And what’s this? What does it tell us? It reminds us of the image showing the interaction between two universes in which Albert Einstein places his hands into a circular opening in front of him and his arms disappear inside it, he looks armless.
Next to it is another image depicting a similar circle. This time, it has arms jutting out. Einstein is nowhere to be seen.
We don’t see Einstein, but Angela Davis. Is this what we’re looking for? Two different universes?
“If we insert our arms into the window from opposing sides, it seems as though they have disappeared. We have a body, but no arms. In the other universe, arms appear on both sides of the window, without a body.”
If we review the laws of thermodynamics, do we get any closer?
1. We cannot receive something for nothing, we cannot win. The price is always high.
2. We cannot return to the same state as before.
3. We cannot stop the game. Whatever we do, we cannot get out.
That didn’t help much.
Comrade Davis, why will you not support the Czechoslovak prisoners? I did not think that people should leave socialist countries to return to the capitalist system. This was a retrograde step, and even if such people said they were communists, they were still acting in opposition to the “socialist system,” objectively speaking. People in Eastern Europe got into difficulties and ended up in jail only if they were undermining the government.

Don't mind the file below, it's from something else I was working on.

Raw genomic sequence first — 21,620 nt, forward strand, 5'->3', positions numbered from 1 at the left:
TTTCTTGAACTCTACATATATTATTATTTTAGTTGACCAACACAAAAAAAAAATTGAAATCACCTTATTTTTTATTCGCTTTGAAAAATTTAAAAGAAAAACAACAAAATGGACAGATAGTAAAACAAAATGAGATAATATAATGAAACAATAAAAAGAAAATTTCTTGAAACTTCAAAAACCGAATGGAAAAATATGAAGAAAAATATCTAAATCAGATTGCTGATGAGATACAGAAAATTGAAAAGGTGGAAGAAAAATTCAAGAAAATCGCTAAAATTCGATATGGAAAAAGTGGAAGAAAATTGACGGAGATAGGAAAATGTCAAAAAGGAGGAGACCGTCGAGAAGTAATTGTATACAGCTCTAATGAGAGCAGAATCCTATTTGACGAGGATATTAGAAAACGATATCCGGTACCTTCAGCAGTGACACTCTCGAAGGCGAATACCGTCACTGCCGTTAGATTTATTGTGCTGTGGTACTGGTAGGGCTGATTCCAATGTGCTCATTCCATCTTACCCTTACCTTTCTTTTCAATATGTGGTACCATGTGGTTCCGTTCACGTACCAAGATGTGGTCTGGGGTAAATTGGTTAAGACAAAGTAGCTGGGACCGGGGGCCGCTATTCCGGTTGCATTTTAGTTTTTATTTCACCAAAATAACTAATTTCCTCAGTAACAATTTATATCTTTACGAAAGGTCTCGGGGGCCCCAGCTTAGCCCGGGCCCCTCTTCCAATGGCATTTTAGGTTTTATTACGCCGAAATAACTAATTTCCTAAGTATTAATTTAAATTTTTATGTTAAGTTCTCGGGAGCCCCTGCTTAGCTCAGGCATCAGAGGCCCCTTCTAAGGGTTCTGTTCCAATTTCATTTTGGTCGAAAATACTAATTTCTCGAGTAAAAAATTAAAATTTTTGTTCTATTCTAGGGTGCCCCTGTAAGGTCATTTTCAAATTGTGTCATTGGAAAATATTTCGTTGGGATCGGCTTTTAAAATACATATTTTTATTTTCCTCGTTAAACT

Someone at the press conference is asking: Comrade Davis, could you teach Marxism-Leninism and existentialism in our country? And if not, why?
Comrade Pelikán, you wrote an open letter to Angela Davis, what do you demand therein?
That is precisely why you, Angela, and the millions of people who supported you and believe in a more just socialist society with more freedom, can no longer keep silent about the human rights violations in the countries that call themselves “socialist” and who in their behaviour discredit socialism more than any reactionary propaganda.
That is why I suggest to you and to those who supported you sincerely, not just for easy demagogic propaganda:
Demand the release of all political prisoners in the world.
Protest against the violation of human rights.
Demand the immediate withdrawal of American troops from Vietnam and of Soviet troops from Czechoslovakia.
There is no life without the sun, everyone needs it. We don’t want Angela in prison. Long live Angela Davis!
Every access to the law has its own gate guarded by a doorman. Some die in front of the gate, like Jiří Pelikán. We don’t know how many gates he passed through. Angela Davis, for instance, has gone through seventeen gates and will soon pass through another. We don’t know how many she’ll pass through and whether she’ll pass through the last. Nobody knows how many gates there are on the way to the law.
We now know what we wanted to ask Angela Davis. The contradictions only multiply. Even so, we’ll ask. The answer won’t be simple.
Photos from the exhibition “Icons and Mythologies: the Desire of Changes”, GAMU, Prague
Photographed by Dita Lamačová